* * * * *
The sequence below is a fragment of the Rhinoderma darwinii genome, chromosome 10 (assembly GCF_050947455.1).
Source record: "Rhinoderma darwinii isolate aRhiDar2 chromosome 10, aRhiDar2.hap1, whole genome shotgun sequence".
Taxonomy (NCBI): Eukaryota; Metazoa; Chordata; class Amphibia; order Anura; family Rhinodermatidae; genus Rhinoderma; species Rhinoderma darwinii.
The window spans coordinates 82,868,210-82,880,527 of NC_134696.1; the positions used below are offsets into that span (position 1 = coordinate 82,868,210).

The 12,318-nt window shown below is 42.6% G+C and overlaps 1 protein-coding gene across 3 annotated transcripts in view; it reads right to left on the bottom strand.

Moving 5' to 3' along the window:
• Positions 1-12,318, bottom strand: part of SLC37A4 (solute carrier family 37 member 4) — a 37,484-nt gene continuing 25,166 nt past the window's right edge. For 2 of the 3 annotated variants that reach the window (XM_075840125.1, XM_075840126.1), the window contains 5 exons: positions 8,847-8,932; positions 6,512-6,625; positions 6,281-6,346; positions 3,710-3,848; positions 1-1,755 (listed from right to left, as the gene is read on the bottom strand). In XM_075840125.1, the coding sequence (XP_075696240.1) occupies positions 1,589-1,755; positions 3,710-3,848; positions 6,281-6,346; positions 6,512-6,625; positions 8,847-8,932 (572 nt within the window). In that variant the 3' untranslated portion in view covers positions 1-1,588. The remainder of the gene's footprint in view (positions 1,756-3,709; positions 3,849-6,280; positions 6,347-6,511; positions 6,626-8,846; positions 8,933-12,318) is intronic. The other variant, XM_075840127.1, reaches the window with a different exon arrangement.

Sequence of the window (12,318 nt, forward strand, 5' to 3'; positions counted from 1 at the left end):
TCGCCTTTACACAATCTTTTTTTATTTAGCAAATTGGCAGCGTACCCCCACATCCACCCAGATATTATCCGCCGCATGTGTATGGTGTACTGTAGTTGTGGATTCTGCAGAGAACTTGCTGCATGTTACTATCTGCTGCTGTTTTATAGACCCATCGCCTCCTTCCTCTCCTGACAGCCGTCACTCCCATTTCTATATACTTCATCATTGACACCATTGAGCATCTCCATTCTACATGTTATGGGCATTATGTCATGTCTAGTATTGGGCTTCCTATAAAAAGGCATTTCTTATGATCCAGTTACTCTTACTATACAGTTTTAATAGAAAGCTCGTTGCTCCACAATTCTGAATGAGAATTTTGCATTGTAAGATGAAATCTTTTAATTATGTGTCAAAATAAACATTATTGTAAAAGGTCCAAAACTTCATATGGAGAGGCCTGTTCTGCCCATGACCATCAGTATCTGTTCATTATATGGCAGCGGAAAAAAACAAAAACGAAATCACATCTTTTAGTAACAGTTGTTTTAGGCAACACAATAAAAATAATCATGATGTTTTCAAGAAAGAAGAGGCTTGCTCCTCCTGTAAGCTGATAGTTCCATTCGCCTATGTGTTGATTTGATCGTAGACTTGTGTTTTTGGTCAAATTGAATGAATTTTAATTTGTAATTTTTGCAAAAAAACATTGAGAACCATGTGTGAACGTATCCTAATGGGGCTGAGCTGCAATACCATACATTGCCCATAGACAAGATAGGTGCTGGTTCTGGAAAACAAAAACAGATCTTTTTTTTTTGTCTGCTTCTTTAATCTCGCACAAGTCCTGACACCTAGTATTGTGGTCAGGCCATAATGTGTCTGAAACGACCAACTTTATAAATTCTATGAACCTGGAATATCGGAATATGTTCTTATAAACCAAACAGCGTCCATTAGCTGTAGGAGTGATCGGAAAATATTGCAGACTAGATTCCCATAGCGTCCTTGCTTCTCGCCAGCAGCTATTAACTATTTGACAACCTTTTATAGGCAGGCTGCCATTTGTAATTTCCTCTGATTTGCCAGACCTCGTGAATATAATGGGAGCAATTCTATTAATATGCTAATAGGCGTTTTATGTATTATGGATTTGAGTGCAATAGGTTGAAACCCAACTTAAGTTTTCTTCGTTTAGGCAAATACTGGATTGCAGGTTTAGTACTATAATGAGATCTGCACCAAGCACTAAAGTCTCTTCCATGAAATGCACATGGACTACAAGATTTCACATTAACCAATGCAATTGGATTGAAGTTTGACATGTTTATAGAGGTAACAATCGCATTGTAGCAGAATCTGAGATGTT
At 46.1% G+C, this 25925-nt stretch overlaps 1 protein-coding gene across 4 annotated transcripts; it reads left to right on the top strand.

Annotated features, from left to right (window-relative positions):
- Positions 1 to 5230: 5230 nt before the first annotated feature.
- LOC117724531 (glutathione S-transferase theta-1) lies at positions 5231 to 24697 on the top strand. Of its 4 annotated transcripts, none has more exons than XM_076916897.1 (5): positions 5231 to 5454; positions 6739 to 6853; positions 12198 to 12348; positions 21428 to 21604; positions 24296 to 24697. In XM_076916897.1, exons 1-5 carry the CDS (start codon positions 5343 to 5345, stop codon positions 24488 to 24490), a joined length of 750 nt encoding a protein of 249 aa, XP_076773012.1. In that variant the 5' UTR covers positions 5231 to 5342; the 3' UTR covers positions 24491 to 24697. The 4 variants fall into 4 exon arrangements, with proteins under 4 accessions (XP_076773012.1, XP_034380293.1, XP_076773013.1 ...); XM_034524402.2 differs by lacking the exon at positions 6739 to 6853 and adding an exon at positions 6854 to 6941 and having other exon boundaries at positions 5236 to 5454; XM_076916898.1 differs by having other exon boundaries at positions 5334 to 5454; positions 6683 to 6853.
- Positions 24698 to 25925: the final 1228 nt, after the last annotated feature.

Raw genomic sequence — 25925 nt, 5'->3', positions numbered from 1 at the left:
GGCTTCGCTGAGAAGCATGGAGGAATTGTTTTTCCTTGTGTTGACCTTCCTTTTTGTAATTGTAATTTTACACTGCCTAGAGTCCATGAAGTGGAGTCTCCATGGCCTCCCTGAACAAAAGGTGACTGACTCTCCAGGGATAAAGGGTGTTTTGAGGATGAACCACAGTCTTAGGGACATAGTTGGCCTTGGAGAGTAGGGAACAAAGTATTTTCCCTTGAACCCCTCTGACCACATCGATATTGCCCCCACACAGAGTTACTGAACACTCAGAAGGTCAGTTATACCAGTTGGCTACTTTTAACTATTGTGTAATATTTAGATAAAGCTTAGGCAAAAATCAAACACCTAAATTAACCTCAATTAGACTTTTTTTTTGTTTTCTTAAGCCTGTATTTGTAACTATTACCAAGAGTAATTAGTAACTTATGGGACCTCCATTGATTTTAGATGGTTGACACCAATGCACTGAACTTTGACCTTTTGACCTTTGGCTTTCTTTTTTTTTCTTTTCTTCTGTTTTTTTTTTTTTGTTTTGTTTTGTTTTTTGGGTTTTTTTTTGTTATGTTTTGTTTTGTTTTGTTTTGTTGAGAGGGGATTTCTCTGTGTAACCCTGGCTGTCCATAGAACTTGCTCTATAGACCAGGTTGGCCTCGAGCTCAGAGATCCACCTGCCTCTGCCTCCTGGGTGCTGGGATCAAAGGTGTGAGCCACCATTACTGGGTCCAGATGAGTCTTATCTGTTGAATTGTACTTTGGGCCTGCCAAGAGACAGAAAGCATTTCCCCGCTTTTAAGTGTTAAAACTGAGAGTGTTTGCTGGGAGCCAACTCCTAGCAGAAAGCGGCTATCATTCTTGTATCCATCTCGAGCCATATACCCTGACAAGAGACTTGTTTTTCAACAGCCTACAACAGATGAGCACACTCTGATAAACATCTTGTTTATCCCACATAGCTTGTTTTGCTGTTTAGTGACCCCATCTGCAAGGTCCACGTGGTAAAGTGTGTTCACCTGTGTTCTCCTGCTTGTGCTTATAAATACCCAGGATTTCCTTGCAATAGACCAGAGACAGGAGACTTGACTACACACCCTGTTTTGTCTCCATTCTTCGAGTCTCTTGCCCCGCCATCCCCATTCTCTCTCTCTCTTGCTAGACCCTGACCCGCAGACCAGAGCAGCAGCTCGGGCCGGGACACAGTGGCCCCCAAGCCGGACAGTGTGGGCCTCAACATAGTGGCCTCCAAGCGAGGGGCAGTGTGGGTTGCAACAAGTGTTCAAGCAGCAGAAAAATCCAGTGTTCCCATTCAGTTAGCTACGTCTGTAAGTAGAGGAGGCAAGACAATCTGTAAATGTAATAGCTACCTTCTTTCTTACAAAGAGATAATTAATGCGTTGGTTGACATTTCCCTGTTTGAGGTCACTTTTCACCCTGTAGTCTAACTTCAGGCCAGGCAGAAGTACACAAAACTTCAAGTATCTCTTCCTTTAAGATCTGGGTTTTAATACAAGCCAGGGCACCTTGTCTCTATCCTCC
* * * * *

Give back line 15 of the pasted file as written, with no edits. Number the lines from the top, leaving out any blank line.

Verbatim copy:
Raw genomic sequence — 25925 nt, 5'->3', positions numbered from 1 at the left: